An example of such an arrangement would be an airline passenger who is willing to pay extra for an aisle (or window) seat versus a passenger who would prefer an aisle (or window) seat, but is unwilling to pay any price beyond the basic fare for such a seat. The first passenger would purchase the confirmed guarantee, and the inventory tracking system would decrement the inventory of available aisle (or window) seats accordingly. The second passenger would indicate a preference for an aisle (or window) seat, but the inventory system would not decrement the inventory, thus providing subsequent passengers with the opportunity to purchase a confirmed guarantee. Additionally, the system could dynamically adapt to demand for certain features and thereby increase the price of options that are in higher demand. Thus, if a large number of passengers are selecting seats with available laptop computer power ports (as might happen on a New York or Chicago flight on a week day), the price may be increased as inventory of such seats decreases to attempt to better control demand to match capacity and maximize the carrier's revenue for such seats. Alternatively, if certain features are not in particularly high demand, the price to guarantee such options could be lowered, again attempting to maximize the carrier's revenue by allocating such features to customers who might be willing to pay a lesser amount for them.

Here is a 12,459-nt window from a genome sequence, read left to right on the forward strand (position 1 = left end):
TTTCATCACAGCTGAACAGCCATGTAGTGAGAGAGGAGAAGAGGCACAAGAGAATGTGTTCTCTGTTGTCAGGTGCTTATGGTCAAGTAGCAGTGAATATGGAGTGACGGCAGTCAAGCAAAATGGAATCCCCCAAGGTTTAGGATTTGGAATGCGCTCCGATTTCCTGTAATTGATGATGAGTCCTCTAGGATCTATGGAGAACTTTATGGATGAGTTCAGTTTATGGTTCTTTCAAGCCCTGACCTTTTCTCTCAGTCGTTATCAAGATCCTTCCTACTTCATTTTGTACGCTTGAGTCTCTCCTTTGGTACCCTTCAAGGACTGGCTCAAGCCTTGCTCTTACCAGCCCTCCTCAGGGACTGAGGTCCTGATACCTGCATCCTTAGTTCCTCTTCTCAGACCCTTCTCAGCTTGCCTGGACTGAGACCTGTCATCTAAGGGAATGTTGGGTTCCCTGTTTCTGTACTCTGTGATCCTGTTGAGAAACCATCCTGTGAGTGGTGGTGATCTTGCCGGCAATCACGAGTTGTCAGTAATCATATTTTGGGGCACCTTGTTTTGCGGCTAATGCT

In some embodiments, it might be desirable to provide the customer with some quantification of either the available inventory of a particular option or a projection of available inventory at some point in the future to inform the customer's decision as to whether to purchase a confirmed guarantee or rely upon a mere stated preference. For example, a customer who knows there are only three aisle seats remaining weeks before a flight may be more inclined to purchase a confirmed guarantee than a customer who knows that there are many such seats still available the day before a flight. Additionally, providing such quantification need not be a binary decision. Such quantification could be provided based on demand for a particular option or whenever less than some specified percentage of the option remains, etc.